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Court’s aid to defendants snarls crime labs
Question of the Day
New Mexico’s state crime laboratory faces a potentially crushing workload, Virginia called a special legislative session this summer to change its drunken driving laws, and an Oregon district attorney says he has felt forced to make some plea deals about which he has doubts.
These are some of the consequences beginning to hit many states from a landmark Supreme Court decision that proponents hailed as a victory for the rights of criminal defendants.
The 5-4 decision in Melendez-Diaz v. Massachusetts requires prosecutors to make lab technicians available to testify at trials. Prosecutors previously were able to introduce into evidence reports from the technicians that indicated whether a defendant had drugs or alcohol in their system or that a substance seized by police was an illegal drug.
“Our position has been that for 90 years, this had been acceptable,” Scott Burns, executive director of the National District Attorneys Association, said of the procedures before the high court’s ruling. “I don’t know that any district attorney has seen a criminalist break down on the stand, Perry Mason style, and say, ‘You’re right. I lied, it wasn’t cocaine.’ ”
Josh Marquis, the district attorney of rural Clatsop County in northwestern Oregon, said the ruling has allowed defense attorneys to engage in “nuisance” tactics that he describes as “throwing sand in the machine.”
A defendant forcing the prosecution to call a lab technician to testify is part of a defense strategy akin to a motorist appealing a speeding ticket and hoping it will be dismissed because the officer who issued it won’t be able to appear in court, Mr. Marquis said.
The Melendez-Diaz decision allows a defendant who otherwise might have pleaded guilty to take the case to trial in the hopes that the lab technician won’t be available to testify, which could lead to a dismissal of the case.
Mr. Marquis made clear that such defense tactics are not improper but said that in counties such as his, where the nearest lab technicians work 100 miles away, they can affect the outcomes of cases.
With technicians needing to take a two-hour round trip to testify in the courtroom, Mr. Marquis said, he has to be judicious about calling the technicians to testify so as not to “burn up all the good will” he has with the lab. “As a prosecutor, I have to ask whether it’s really worth it” to call the technicians to testify, he said.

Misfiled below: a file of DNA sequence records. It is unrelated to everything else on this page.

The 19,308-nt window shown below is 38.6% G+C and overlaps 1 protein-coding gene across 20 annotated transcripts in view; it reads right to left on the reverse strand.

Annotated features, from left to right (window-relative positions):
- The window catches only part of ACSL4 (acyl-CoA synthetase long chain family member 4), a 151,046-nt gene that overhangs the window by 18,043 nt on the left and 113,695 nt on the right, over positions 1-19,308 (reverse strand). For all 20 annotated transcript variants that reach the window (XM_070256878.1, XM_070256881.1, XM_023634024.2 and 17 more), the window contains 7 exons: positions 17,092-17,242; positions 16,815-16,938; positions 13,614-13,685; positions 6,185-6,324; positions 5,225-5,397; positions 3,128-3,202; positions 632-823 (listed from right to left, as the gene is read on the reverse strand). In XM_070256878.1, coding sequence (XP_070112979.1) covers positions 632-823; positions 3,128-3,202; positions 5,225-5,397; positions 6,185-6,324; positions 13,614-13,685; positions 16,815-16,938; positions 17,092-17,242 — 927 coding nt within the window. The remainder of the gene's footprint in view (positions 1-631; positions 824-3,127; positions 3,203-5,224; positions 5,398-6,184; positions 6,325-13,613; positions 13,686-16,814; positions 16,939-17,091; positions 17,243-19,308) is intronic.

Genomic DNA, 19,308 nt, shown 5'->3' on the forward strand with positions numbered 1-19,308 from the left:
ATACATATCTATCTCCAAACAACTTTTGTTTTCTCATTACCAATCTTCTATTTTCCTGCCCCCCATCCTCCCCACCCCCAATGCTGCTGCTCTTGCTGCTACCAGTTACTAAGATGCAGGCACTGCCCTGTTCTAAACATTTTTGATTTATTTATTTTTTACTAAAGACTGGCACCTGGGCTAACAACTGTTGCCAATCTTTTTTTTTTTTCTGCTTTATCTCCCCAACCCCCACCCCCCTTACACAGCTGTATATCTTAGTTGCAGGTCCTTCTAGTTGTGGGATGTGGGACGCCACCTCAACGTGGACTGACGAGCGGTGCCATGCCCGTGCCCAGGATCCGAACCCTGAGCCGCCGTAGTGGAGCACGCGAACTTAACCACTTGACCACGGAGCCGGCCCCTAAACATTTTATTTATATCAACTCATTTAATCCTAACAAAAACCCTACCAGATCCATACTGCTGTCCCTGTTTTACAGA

As a result, Mr. Marquis said, in some “garden-variety drug possession” and “low-level dealing cases,” his office has “made deals that I haven’t felt very comfortable about.”
Mr. Marquis said the Melendez-Diaz decision has not led to changes for plea negotiations in serious cases. “If it was a rape case or homicide we would do what we needed to do,” he said.
Stephen Braga, a Washington white-collar defense lawyer, said concerns such as those expressed by Mr. Marquis overstate the impact of the Melendez-Diaz case.
“It’s not like every drug case in this country is going to be threatened by this decision,” said Mr. Braga, noting that only about 5 percent of drug and other criminal cases go to trial. The rest are resolved through plea agreements, he said, and he doesn’t think the Melendez-Diaz decision will change that statistic.
Mr. Braga said the decision may affect how prosecutors negotiate plea agreements to mitigate the defense strategy Mr. Marquis described. He said prosecutors likely will give a defendant the most favorable plea offers early in a case, but offer a harsher deal if the defendant decides to plead guilty only after it becomes clear that a lab technician will testify in the case.
He also said defendants still can agree that a report from an analyst can be admitted into evidence without calling the analyst to testify.
About the Author
Ben Conery is a member of the investigative team covering the Supreme Court and legal affairs. Prior to coming to The Washington Times in 2008, Mr. Conery covered criminal justice and legal affairs for daily newspapers in Connecticut and Massachusetts. He was a 2006 recipient of the New England Newspaper Association’s Publick Occurrences Award for a series of articles about ...
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